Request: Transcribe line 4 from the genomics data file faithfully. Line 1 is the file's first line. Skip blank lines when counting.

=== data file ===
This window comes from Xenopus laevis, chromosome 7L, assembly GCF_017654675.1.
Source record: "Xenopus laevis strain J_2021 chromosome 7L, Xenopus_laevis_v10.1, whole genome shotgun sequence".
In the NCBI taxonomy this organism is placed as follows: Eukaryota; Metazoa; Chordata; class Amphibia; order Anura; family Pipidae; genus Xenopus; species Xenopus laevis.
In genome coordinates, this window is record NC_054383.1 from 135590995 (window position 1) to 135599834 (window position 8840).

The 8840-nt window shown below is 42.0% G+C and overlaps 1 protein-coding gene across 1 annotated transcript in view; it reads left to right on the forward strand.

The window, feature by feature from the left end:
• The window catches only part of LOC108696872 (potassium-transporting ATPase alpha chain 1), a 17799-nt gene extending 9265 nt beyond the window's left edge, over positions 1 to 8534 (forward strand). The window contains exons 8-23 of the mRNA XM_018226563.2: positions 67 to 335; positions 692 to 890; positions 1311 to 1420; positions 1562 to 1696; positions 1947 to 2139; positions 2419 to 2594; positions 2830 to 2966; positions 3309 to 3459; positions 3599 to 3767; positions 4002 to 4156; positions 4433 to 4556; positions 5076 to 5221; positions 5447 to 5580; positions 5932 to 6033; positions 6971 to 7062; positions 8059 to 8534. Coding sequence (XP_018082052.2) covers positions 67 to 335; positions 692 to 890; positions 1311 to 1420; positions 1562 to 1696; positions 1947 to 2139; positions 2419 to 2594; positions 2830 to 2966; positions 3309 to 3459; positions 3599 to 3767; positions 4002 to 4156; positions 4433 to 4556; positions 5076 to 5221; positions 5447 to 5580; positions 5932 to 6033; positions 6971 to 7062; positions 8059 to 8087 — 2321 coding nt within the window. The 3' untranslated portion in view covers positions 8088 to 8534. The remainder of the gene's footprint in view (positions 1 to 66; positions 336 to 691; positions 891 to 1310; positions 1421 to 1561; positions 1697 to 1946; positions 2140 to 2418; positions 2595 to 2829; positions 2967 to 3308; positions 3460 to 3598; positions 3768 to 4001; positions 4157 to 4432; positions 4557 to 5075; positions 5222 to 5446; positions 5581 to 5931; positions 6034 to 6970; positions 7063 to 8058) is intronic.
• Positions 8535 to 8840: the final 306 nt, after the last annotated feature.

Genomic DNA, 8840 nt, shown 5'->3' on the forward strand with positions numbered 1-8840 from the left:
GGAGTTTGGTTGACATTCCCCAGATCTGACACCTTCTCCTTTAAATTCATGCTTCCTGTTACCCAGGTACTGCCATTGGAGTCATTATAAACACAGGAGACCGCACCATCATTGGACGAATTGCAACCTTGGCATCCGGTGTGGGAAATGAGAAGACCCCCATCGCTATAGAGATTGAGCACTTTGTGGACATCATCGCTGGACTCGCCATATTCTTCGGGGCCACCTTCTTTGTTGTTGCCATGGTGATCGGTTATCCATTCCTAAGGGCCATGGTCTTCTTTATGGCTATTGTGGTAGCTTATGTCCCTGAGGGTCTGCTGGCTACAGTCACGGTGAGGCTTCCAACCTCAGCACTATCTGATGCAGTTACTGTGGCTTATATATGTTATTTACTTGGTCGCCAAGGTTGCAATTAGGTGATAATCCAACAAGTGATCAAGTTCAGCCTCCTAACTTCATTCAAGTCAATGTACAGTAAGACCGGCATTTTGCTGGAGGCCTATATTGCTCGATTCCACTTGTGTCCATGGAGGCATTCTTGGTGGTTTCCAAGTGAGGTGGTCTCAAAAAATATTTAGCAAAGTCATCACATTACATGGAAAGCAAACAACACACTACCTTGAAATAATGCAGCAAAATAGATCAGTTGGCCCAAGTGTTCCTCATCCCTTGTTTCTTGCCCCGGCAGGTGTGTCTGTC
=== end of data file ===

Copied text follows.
In genome coordinates, this window is record NC_054383.1 from 135590995 (window position 1) to 135599834 (window position 8840).